Some people visit every Major League Baseball stadium in one summer. Some hike deep into southern swamps in search of a woodpecker that’s probably extinct anyway. Some of us ride across country to hang out at a rally with thousands of other people who ride motorcycles that look like ours.
We humans have an odd collection of things we’re passionate about, and the only thing in common is we all think those other people’s obsessions, or interests, are crazy. Unlike ours.
One such subgroup is called highpointers. They’re people whose hobby is visiting the highest points in all 50 states. While perusing maps and dreaming of a fall trip, it occurred to me that these high points would be places where I’d also tend to find curvy roads, dramatic topography, and sparse populations. Not a bad recipe for a motorcycle ride.
While most of the 50 high points are scattered, it’s easily doable to visit the highest peaks in Maryland, West Virginia and Pennsylvania in a single day. Paved roads even lead to two of them. I was sold.
Then I was cold. I was shocked to find a little early season snow in the mountains along the Maryland-West Virginia border. Good time for a morning hike to warm up.
To get to Backbone Mountain, the highest spot in Maryland at 3,360 feet, I have to park in West Virginia and hike in from out of state. Fortunately, it’s not as far as that sounds.
Some states make a big deal of their high points, turning them into attractions. Maryland barely acknowledges its. Spotting the small wooden sign nailed to a tree along U.S. 219 is not easy, and the trail up the mountainside is hard to follow, but at least the hike warms me.
Pennsylvania’s Mount Davis is another story. A network of small roads climbs its flanks, past Amish farms with their distinctive, hand-lettered signs offering produce, eggs and baked goods for sale (“No Sun. Sales”) and dairy cows grazing on steep meadows. A series of turns brings me to a narrow lane that dead-ends at 3,213 feet.
Pennsylvania has provided two amenities on Mount Davis: a rusty metal viewing tower, more than 50 feet tall and a steep climb, and a sign explaining that it’s just an optical illusion that those other rises nearby appear to be higher. I suspect state officials got tired of people pointing out their “mistake” and posted the sign to pre-empt complaints.
With the day warming up, the ride to the third high point is like the region’s motorcycling greatest hits. The series of S-curves plunging down the mountainside on Route 42 just south of the town of Mount Storm, W.Va., the hidden gem of a shortcut called Smoke Hole Road, the east-west ridge-crossing curves of U.S. 250 and U.S. 33 are just some of the samples. With the sun now shining brightly on the autumn leaves, the riding is about as good as it gets.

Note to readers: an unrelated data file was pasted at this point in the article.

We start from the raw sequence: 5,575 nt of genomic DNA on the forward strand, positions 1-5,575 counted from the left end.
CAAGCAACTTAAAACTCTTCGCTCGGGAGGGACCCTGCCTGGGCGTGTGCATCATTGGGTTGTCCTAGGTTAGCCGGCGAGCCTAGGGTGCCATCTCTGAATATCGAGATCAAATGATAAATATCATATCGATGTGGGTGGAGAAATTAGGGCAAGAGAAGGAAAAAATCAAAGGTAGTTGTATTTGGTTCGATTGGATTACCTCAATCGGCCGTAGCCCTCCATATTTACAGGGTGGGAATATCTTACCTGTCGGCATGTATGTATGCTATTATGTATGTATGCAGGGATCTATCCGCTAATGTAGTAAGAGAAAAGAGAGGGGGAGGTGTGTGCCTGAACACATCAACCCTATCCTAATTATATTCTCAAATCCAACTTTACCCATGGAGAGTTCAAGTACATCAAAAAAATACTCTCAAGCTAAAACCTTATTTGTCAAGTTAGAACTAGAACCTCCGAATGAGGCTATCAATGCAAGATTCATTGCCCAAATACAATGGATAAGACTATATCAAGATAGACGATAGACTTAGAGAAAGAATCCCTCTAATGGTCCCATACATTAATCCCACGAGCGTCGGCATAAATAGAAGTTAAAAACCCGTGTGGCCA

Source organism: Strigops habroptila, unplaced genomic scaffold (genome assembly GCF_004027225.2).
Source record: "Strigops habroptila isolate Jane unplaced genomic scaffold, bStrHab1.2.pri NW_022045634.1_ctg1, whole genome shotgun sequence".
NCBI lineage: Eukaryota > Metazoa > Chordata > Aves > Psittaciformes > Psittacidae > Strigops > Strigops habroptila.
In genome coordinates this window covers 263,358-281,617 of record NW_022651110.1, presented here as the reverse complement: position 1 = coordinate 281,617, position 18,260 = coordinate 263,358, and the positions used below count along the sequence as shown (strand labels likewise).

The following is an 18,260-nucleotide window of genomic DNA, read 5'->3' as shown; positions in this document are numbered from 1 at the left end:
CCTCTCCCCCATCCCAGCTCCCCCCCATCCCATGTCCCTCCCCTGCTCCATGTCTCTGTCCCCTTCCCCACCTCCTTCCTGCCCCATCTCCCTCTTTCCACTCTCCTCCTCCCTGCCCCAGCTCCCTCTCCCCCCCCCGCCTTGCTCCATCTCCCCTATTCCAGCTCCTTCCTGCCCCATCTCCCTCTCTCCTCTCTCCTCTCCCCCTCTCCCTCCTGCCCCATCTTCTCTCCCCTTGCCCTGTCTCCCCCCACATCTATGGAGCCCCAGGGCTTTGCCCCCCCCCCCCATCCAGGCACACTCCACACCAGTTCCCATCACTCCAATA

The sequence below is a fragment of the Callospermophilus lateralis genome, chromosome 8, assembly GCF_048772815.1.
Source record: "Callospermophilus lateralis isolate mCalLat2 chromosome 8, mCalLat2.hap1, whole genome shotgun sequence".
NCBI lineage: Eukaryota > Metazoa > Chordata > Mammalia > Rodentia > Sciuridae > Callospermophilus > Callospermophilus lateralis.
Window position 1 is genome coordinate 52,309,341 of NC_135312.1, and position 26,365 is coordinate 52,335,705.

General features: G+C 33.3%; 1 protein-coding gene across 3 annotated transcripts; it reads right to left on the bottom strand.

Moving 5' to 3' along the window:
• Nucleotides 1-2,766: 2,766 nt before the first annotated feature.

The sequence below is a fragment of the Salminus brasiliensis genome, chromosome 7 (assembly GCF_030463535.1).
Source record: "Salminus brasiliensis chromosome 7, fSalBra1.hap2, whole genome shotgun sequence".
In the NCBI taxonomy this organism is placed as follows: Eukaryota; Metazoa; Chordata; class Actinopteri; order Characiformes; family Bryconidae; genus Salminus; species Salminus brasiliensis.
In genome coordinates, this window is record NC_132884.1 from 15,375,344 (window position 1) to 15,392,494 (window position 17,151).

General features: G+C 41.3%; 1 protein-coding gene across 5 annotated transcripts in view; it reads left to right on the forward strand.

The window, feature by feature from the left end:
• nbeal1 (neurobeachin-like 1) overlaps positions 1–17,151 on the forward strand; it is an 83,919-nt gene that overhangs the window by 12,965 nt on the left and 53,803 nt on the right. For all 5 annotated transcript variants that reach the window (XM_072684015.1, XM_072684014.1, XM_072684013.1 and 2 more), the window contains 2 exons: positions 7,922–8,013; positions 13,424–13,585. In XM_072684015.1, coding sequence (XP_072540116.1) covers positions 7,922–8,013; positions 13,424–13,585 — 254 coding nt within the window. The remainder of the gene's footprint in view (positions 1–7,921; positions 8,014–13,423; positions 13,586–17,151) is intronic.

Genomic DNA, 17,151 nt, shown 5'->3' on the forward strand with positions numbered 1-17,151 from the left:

At Briery Gap Road, a sign points the way to Spruce Knob, West Virginia’s highest point at 4,861 feet. Several years ago, the state finished paving the road all the way to the top, though it’s still narrow and barely tamed. Not expecting me, a fox chooses an inopportune moment to cross the road. I brake, he shifts into a higher gear, and my front tire barely grazes the tip of his luxurious tail. Further on, I come nearly to a complete stop while two young deer standing in the roadway try to decide which way to run. A red-tailed hawk, intent on its hunt, swoops across the road ahead, just above helmet level. It’s clear the wildlife is used to having this back country to itself most of the time.
Unlike the other two states, West Virginia has spruced up Spruce Knob with a spacious, stone observation structure, a nature trail, and even a restroom. The silence is only interrupted by the sigh of wind through the needles of the trees that give the peak its name. The slanting sun illuminates dozens of variations of yellow, orange, brown and green on the hillsides below. It’s a high point, in more than one way. But I know I’m not truly a highpointer. Because for me, the high point is still the ride.